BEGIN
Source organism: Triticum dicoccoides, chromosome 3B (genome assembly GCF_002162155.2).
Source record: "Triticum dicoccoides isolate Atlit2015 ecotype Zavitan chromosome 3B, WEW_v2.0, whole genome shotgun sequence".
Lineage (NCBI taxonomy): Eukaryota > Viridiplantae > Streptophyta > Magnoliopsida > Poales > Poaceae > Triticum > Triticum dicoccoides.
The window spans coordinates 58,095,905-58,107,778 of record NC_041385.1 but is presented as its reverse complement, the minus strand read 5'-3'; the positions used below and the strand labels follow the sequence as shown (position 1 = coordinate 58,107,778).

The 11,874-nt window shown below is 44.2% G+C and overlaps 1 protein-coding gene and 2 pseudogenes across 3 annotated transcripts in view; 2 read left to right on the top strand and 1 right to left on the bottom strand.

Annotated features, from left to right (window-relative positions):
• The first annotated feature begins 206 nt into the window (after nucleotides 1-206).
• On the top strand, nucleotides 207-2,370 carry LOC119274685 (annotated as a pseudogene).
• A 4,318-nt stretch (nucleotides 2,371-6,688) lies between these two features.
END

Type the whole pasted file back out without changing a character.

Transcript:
Source organism: Triticum dicoccoides, chromosome 3B (genome assembly GCF_002162155.2).
Source record: "Triticum dicoccoides isolate Atlit2015 ecotype Zavitan chromosome 3B, WEW_v2.0, whole genome shotgun sequence".
Lineage (NCBI taxonomy): Eukaryota > Viridiplantae > Streptophyta > Magnoliopsida > Poales > Poaceae > Triticum > Triticum dicoccoides.
The window spans coordinates 58,095,905-58,107,778 of record NC_041385.1 but is presented as its reverse complement, the minus strand read 5'-3'; the positions used below and the strand labels follow the sequence as shown (position 1 = coordinate 58,107,778).

The 11,874-nt window shown below is 44.2% G+C and overlaps 1 protein-coding gene and 2 pseudogenes across 3 annotated transcripts in view; 2 read left to right on the top strand and 1 right to left on the bottom strand.

Annotated features, from left to right (window-relative positions):
• The first annotated feature begins 206 nt into the window (after nucleotides 1-206).
• On the top strand, nucleotides 207-2,370 carry LOC119274685 (annotated as a pseudogene).
• A 4,318-nt stretch (nucleotides 2,371-6,688) lies between these two features.